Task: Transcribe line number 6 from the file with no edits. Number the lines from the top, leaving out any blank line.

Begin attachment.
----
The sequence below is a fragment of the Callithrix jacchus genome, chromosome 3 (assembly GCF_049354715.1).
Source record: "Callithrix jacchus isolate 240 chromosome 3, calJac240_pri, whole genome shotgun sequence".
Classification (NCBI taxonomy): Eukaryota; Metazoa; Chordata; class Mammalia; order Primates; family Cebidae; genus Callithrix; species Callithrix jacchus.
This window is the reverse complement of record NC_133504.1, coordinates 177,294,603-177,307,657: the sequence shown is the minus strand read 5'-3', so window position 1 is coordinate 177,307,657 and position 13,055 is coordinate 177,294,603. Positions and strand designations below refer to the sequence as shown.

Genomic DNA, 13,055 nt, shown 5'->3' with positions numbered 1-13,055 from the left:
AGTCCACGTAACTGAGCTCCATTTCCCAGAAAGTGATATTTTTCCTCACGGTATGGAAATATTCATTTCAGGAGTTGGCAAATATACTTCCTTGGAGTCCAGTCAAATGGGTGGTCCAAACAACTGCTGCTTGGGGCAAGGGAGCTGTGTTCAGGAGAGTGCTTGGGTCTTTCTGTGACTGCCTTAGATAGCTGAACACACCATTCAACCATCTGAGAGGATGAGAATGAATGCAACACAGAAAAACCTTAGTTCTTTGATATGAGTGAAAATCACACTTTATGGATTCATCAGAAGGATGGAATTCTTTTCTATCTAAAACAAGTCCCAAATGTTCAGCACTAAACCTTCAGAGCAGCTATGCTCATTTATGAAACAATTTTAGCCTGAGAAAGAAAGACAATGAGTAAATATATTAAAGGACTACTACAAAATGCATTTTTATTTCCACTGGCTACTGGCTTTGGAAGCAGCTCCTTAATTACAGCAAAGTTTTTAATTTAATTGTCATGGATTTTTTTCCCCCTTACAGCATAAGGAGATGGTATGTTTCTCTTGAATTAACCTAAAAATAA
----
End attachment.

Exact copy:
AGTCCACGTAACTGAGCTCCATTTCCCAGAAAGTGATATTTTTCCTCACGGTATGGAAATATTCATTTCAGGAGTTGGCAAATATACTTCCTTGGAGTCCAGTCAAATGGGTGGTCCAAACAACTGCTGCTTGGGGCAAGGGAGCTGTGTTCAGGAGAGTGCTTGGGTCTTTCTGTGACTGCCTTAGATAGCTGAACACACCATTCAACCATCTGAGAGGATGAGAATGAATGCAACACAGAAAAACCTTAGTTCTTTGATATGAGTGAAAATCACACTTTATGGATTCATCAGAAGGATGGAATTCTTTTCTATCTAAAACAAGTCCCAAATGTTCAGCACTAAACCTTCAGAGCAGCTATGCTCATTTATGAAACAATTTTAGCCTGAGAAAGAAAGACAATGAGTAAATATATTAAAGGACTACTACAAAATGCATTTTTATTTCCACTGGCTACTGGCTTTGGAAGCAGCTCCTTAATTACAGCAAAGTTTTTAATTTAATTGTCATGGATTTTTTTCCCCCTTACAGCATAAGGAGATGGTATGTTTCTCTTGAATTAACCTAAAAATAA